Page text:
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Prev Vet Med. 2008 Jul 15;85(3-4):267-94. doi: 10.1016/j.prevetmed.2008.02.001. Epub 2008 Apr 18.

Cat and dog ownership and management patterns in central Italy.

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1
Department of Veterinary Integrative Biosciences, Texas A&M University, College of Veterinary Medicine and Biomedical Sciences, College Station, TX 77843-4458, USA. mslater@cvm.tamu.edu

Abstract

Three hundred and ninety-seven randomly selected households were interviewed by telephone to determine the numbers and management of owned cats and dogs in the Teramo Province of Italy. The households were selected using stratified random sampling for each municipality; municipalities were combined into coastal, central hills and mountain regions for analysis. The interviews were completed during May and June of 2004 with a response rate of 74% (397/536). Forty-six percent of households (n=181) owned pets; 15% of all households (n=60) owned cats and 33% (n=130) owned dogs. Twenty-seven of these households (7%) owned both cats and dogs. Data were provided on 91 cats evenly divided between males and females. The median age was 3 years (range 0.2-10 years). Forty-one percent of cats (36/87) entered the household as strays. Nearly half lived entirely outside. Seventy percent (62/88) had visited a veterinarian at least once; 43% (39/91) were sterilized. About 1/3 had had a litter and all litters were considered accidental rather than planned. Age, indoor/outdoor status, veterinarian visit and region were all associated with sterilization. Age, confined to a yard, veterinary visit and region were associated with allowing the cat to roam freely. Data were provided on 182 dogs. Sixty-two percent (113/181) were male, with a median age of 4 years (range newborn to 17 years) and 40% (72/181) were purebred. Almost half were acquired as a gift. Sixty-two percent (112/180) were kept entirely outside despite the fact that 82% (147/180) were considered companions rather than working dogs. Almost all of the dogs had been to a veterinarian at least once; only 20% (n=29) were sterilized. Male dogs were significantly less likely to be sterilized than females. Almost half the dogs had had at least one litter. Seventy-six percent (137/180) of dogs knew some basic commands. Sex, source and training to sit/stay/come were significantly associated with whether the dog was sterilized. Dog size, confinement to a yard, trained to leash walk, veterinary visit and region were predictors of roaming freely. Source and trained to leash walk were associated with dog registration. For cats and dogs, education about sterilization seemed to be critically important. For dogs, factors relating to training, which may reflect the strength of the human-animal bond, were also important.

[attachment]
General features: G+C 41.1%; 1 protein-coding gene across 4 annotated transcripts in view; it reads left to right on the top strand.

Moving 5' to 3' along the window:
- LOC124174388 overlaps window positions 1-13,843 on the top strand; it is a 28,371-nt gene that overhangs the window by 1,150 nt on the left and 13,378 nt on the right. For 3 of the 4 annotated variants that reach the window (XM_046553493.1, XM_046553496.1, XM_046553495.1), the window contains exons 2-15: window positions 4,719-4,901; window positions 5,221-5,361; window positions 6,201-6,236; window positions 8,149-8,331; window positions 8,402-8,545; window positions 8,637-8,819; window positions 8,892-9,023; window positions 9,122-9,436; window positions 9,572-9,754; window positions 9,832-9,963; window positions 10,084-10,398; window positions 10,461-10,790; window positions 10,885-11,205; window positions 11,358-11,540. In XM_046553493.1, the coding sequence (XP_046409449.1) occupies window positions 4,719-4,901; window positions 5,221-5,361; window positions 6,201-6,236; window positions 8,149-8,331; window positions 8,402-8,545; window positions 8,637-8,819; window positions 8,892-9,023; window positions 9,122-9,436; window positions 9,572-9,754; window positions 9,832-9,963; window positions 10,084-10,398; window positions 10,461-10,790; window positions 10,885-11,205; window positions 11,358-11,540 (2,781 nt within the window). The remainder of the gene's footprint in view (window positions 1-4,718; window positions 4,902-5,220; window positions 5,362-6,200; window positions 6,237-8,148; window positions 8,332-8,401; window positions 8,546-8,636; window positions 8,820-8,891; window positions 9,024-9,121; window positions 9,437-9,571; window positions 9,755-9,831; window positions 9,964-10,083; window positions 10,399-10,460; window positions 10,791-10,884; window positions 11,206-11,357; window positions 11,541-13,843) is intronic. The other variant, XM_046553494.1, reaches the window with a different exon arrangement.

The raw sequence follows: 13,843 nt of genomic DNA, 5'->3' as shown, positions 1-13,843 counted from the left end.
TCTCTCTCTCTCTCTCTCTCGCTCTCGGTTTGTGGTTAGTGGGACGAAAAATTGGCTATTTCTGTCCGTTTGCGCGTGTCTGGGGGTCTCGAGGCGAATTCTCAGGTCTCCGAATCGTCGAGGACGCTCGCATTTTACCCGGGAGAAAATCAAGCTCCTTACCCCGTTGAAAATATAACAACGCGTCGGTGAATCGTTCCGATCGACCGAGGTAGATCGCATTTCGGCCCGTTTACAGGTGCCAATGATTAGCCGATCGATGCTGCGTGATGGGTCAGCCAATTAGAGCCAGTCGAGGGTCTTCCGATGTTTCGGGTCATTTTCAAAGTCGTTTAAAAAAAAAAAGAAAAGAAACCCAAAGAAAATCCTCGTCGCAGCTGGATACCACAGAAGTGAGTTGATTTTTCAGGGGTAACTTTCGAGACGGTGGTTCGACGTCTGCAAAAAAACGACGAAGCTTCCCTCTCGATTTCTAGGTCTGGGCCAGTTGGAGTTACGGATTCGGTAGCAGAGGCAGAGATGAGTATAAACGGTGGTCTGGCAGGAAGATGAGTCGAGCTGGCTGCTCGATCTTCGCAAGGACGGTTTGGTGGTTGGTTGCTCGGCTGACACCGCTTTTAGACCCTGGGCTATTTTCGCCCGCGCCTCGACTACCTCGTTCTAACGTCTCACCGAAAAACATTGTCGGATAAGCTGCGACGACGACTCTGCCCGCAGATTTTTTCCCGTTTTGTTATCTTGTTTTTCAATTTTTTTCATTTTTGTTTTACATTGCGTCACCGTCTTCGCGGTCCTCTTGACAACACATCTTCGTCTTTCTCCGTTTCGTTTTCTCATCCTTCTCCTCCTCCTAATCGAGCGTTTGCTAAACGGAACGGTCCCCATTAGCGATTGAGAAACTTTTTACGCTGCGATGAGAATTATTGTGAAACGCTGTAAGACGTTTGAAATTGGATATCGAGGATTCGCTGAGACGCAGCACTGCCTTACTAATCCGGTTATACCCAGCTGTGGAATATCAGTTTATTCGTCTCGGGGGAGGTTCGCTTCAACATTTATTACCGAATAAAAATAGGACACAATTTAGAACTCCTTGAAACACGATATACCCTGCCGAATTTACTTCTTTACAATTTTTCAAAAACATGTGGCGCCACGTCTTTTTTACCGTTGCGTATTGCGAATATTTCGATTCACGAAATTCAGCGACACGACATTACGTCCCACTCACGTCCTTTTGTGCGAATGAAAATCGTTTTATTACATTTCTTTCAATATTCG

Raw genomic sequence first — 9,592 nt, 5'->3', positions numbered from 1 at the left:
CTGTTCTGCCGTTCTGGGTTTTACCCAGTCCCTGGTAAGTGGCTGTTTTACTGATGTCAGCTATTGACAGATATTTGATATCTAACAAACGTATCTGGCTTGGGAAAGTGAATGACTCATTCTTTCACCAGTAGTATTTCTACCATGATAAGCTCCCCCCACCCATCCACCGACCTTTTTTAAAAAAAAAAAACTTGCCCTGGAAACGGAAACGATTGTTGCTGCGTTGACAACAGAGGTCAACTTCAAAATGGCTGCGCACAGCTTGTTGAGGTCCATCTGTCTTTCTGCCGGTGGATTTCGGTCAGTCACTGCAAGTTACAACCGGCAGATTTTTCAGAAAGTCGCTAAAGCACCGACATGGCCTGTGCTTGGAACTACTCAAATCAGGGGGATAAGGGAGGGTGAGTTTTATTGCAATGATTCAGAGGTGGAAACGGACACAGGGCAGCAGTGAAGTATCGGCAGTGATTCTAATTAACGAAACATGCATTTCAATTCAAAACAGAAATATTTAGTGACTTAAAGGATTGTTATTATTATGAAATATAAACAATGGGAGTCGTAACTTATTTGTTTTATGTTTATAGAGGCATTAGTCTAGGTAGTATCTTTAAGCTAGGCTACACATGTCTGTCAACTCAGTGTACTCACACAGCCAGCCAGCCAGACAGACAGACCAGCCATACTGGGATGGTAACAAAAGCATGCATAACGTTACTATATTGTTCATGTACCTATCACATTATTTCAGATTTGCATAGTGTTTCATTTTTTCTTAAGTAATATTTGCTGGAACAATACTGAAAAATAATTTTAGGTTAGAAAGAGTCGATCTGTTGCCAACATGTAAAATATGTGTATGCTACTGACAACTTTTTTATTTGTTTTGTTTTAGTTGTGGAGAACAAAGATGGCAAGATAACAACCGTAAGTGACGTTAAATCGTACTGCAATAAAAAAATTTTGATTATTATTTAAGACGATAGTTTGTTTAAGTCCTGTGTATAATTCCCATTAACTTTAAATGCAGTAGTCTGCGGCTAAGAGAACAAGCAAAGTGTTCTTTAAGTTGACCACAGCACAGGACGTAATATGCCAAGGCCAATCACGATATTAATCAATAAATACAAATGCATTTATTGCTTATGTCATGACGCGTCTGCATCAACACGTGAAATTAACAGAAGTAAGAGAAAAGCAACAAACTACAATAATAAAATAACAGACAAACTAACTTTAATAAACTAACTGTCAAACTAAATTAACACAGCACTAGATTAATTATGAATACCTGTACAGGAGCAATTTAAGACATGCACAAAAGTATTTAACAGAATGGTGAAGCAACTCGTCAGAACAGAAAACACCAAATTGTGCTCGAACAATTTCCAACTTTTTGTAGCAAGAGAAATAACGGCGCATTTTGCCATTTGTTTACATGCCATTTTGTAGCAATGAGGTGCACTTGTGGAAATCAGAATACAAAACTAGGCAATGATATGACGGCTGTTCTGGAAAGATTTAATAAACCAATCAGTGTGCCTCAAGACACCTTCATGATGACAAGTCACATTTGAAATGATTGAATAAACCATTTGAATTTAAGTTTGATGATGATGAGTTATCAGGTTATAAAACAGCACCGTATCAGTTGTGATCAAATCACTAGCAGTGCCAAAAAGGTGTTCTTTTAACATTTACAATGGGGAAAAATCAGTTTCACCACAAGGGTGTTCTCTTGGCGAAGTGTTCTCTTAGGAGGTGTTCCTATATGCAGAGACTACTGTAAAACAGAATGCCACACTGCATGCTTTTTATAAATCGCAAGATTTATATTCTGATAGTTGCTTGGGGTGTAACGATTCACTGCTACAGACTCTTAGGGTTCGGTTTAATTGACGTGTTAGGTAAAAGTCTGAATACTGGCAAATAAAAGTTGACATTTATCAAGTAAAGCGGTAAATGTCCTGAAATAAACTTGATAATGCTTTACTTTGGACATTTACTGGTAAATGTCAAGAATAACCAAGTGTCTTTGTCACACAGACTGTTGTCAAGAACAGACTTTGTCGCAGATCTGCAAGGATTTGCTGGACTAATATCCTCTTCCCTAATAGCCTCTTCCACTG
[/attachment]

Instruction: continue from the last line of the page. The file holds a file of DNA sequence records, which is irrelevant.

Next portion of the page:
PMID:
18374434
DOI:
10.1016/j.prevetmed.2008.02.001
[Indexed for MEDLINE]
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